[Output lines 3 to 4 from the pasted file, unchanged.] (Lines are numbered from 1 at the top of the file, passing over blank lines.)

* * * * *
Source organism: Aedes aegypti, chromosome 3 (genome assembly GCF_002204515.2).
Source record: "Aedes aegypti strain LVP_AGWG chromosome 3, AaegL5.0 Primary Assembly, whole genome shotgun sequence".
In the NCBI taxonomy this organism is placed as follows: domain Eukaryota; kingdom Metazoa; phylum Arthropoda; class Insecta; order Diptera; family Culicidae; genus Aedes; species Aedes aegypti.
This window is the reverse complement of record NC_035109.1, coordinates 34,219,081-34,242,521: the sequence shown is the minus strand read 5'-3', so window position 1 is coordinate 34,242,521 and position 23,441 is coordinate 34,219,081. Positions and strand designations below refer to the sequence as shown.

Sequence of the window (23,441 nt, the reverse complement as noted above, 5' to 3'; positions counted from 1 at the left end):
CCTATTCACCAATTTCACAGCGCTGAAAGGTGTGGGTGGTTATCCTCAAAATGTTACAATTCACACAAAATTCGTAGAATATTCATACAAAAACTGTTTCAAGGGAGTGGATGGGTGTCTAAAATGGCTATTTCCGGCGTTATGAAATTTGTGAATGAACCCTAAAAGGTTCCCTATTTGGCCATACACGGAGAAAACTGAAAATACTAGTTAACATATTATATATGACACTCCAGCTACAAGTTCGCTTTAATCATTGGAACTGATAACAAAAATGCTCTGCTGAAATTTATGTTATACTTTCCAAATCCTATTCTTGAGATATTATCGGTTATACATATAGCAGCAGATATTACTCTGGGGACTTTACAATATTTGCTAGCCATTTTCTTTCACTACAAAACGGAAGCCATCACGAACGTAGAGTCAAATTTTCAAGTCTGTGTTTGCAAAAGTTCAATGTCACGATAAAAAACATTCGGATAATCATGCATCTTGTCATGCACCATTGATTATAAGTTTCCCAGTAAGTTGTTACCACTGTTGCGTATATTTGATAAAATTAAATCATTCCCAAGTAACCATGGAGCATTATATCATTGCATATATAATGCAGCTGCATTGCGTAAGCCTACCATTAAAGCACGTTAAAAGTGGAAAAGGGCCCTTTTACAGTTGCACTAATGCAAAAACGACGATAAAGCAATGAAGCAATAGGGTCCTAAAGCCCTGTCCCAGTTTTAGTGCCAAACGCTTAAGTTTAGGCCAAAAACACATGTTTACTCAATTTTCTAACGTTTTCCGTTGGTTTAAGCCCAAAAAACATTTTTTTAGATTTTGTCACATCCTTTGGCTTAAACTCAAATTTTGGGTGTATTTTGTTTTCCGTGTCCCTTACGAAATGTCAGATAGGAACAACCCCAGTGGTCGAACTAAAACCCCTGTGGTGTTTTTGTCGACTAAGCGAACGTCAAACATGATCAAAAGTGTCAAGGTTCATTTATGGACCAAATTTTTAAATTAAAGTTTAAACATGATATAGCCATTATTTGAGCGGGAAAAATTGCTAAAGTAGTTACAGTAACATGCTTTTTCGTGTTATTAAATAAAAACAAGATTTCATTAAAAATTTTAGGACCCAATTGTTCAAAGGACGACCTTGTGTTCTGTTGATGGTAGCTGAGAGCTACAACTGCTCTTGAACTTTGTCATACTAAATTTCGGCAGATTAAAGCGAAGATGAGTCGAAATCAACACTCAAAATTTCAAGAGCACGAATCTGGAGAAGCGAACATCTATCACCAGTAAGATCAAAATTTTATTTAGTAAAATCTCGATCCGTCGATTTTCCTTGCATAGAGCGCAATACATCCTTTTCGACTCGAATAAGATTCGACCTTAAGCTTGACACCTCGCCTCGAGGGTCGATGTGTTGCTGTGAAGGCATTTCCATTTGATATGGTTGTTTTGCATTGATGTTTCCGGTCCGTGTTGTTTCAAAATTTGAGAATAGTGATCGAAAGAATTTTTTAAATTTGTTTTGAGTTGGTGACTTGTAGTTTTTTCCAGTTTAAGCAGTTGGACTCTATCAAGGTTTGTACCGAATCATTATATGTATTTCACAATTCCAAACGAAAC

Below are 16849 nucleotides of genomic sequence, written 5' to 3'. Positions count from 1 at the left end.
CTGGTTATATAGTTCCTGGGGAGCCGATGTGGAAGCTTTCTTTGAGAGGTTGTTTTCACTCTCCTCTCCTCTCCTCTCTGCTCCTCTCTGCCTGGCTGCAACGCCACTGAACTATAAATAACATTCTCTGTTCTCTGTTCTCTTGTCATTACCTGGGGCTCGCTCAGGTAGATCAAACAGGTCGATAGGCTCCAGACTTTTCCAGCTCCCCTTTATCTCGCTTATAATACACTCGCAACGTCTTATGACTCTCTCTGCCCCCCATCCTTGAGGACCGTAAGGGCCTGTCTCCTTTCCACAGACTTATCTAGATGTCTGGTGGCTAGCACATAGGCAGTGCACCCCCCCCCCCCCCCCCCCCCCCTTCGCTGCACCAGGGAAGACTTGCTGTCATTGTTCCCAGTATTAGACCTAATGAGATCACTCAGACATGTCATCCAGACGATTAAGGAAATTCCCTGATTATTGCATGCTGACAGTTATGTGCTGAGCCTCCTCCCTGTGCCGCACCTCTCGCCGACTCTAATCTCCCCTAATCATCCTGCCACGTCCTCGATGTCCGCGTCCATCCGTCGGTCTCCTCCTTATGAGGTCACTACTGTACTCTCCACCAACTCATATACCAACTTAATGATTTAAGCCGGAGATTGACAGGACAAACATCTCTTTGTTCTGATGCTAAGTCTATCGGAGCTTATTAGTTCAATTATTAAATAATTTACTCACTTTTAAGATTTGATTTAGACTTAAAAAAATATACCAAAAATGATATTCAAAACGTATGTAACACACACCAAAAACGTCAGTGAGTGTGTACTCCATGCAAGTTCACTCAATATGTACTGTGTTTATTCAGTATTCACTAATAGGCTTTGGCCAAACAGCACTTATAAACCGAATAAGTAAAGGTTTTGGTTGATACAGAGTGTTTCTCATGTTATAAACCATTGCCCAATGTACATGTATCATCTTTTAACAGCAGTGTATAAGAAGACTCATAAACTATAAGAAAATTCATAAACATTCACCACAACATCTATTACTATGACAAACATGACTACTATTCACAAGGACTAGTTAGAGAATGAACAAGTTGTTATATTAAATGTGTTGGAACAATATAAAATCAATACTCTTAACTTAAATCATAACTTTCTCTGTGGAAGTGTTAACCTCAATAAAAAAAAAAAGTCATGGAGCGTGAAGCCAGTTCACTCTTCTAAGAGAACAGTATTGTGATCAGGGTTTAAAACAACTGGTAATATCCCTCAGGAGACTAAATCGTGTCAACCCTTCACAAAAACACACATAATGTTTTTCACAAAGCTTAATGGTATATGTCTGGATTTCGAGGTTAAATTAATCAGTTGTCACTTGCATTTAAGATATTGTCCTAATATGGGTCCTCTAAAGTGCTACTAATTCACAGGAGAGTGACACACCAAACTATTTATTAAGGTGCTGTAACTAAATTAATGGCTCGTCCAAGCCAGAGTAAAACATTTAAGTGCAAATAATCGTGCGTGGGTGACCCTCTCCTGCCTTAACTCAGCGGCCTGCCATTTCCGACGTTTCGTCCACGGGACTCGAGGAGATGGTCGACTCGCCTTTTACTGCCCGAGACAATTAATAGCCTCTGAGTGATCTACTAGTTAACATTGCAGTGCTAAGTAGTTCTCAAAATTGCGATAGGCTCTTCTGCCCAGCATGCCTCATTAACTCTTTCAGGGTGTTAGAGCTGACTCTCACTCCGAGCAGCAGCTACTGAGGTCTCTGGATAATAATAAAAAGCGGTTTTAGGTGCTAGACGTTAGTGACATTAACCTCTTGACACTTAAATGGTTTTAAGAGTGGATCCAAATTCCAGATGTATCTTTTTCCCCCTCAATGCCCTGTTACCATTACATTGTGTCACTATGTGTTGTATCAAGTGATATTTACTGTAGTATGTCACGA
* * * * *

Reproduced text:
In the NCBI taxonomy this organism is placed as follows: domain Eukaryota; kingdom Metazoa; phylum Arthropoda; class Insecta; order Diptera; family Culicidae; genus Aedes; species Aedes aegypti.
This window is the reverse complement of record NC_035109.1, coordinates 34,219,081-34,242,521: the sequence shown is the minus strand read 5'-3', so window position 1 is coordinate 34,242,521 and position 23,441 is coordinate 34,219,081. Positions and strand designations below refer to the sequence as shown.